Rebellion and Disillusionment were fundamental feelings expressed by Western society in the late 19th and early 20th centuries. They came about as a result of a myriad of factors including; industrialisation, urbanisation, technological advances, militaristic tension and eventually World War I. The importance of the Modernist movement, which occurred at that time, was its successful unity of society through its illumination of the feelings of disillusionment and rebellion. This illumination and unification is shown in a number of texts composed at the time, including; Preludes, The Waste Land and The Love Song of J. Alfred Prufrock by T.S Eliot.
T.S. Eliot's Preludes portrays a futile existence in a desolate world, and a disillusioned protagonist, who sees the world for what it is. It was written between the years of 1910 and 1911 and can be viewed as a reflection of British society at the time, as society began to realise the sordid and solitary existence they are living. Through its use of imagery, metaphor, rhyme, and rhythm it reveals a life stuck in the boring and repetitive ritual of waking, eating, working, and sleeping. It deals with the characteristic Modernist themes of squalor, absurdity, monotony and disillusionment.
Perhaps the most important theme of Preludes is its portrayal of disillusionment, a reflection of the feelings of society at the time. The line “one thinks of all the hands that are raising dingy shades in a thousand furnished rooms” gives an image of a thousand, possibly more, people raising “dingy” shades in very cheap, sparsely furnished rooms. The effect of the word “dingy” is to convey the sense of disillusionment prevalent at the time. The suggestion that “all hands are raising” implies that the feeling is widespread – of the masses – and not just the feelings of an individual.
This disillusionment is further displayed in the Poem through the protagonists acknowledgement that the idea of something more beautiful that the sordid life he witnesses every day is naive, almost ridiculous, “I am moved by fancies…of some infinitely gently, infinitely suffering thing”. The use of the word ‘fancies’ with its connotations of fantastical and whimsical convey how foolish Eliot feels for having such absurd romantic notions, and as an extension to this, how foolish society felt before their disillusionment.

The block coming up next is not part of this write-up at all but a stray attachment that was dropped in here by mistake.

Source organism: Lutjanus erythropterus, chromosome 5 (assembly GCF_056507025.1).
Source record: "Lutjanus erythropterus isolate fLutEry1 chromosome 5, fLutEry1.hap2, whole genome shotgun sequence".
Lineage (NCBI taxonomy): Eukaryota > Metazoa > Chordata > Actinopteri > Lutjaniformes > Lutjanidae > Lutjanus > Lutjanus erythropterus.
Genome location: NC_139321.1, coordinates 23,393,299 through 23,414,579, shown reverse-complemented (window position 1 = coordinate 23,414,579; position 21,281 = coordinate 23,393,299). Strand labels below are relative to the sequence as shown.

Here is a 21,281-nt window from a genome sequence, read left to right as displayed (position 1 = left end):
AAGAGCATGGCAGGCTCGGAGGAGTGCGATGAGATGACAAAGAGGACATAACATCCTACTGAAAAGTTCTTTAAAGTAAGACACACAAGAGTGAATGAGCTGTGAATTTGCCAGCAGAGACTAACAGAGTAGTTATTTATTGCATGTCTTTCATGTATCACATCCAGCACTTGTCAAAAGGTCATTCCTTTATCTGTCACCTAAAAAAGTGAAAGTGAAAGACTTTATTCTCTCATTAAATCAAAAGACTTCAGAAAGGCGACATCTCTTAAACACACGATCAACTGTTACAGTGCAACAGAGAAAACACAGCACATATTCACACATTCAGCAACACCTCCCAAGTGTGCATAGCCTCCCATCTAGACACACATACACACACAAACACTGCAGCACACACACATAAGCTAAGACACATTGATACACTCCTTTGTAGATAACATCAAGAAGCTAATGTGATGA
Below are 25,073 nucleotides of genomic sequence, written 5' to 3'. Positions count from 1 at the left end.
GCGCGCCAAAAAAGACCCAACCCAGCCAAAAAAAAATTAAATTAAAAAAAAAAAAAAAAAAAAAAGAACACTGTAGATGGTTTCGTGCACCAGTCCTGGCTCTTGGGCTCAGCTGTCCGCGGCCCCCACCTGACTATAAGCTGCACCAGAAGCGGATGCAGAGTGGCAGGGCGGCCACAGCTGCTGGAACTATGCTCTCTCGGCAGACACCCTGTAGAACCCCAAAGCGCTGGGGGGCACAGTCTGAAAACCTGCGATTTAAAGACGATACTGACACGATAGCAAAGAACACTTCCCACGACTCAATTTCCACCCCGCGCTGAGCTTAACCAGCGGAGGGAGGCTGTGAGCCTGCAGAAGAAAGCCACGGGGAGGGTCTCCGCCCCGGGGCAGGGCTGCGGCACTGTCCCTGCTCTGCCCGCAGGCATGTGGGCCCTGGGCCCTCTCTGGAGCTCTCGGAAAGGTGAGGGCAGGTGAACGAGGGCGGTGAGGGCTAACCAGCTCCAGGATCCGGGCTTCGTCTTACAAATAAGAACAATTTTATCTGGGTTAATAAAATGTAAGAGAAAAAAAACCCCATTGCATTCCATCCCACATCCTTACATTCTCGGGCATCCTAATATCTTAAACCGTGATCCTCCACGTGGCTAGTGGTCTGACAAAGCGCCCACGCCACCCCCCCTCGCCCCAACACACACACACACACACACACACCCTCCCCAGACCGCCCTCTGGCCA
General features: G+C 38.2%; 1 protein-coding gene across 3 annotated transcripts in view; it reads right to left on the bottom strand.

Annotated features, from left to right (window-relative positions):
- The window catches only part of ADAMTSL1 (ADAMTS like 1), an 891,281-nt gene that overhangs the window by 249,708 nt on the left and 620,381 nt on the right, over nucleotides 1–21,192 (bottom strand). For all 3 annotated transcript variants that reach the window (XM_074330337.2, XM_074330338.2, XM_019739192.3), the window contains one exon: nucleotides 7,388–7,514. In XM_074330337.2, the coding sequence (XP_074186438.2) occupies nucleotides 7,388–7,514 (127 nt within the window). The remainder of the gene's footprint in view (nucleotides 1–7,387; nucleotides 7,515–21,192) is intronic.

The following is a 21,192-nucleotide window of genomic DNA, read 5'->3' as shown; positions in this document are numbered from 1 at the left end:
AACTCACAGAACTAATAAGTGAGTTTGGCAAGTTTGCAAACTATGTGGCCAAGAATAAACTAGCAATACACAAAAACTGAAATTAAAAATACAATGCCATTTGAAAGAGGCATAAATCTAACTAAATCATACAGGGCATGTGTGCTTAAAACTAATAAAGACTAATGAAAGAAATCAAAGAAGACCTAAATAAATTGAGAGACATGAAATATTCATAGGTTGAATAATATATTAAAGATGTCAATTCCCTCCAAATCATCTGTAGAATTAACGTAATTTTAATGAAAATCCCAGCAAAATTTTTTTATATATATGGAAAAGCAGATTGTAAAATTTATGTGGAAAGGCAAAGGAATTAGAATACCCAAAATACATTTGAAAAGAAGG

Rebellion is also shown in Preludes through Eliot’s rejection of traditional social conventions of poetry in 19th century England and of Christian doctrine. The use of negative language in Preludes is a powerful contrast to the language used by traditional English poets of the time. Eliot focuses on the “grimy”, “burnt out” and “withered” aspects of life, whereas a romantic poet would have glossed over these harsh realities. It is easy to see Eliot’s choice as an act of rebellion against traditional romanticism of the time, a feeling that would have been largely supported by society.
In Preludes, Eliot focuses on the negative aspects of life. This focus in a sense of rebellion against romantic ideals and illuminates the disillusionment experienced by the masses. Eliot’s disillusionment brought with it feelings of foolishness at his previously held “fancies”. Although foolishness is no longer felt, the sentiment born from “Modernist Disillusionment” is still apparent today.
T.S Eliot’s The Waste Land is a portrayal of Post-War Europe in the late 1910’s early 1920’s. It comments on, almost satirically, the senselessness and futility of war and the worth of a human life. It features major themes of life and death and the paradox of the two, nature and the futility of war.
The start of The Waste Land is a parody of the Prologue to the...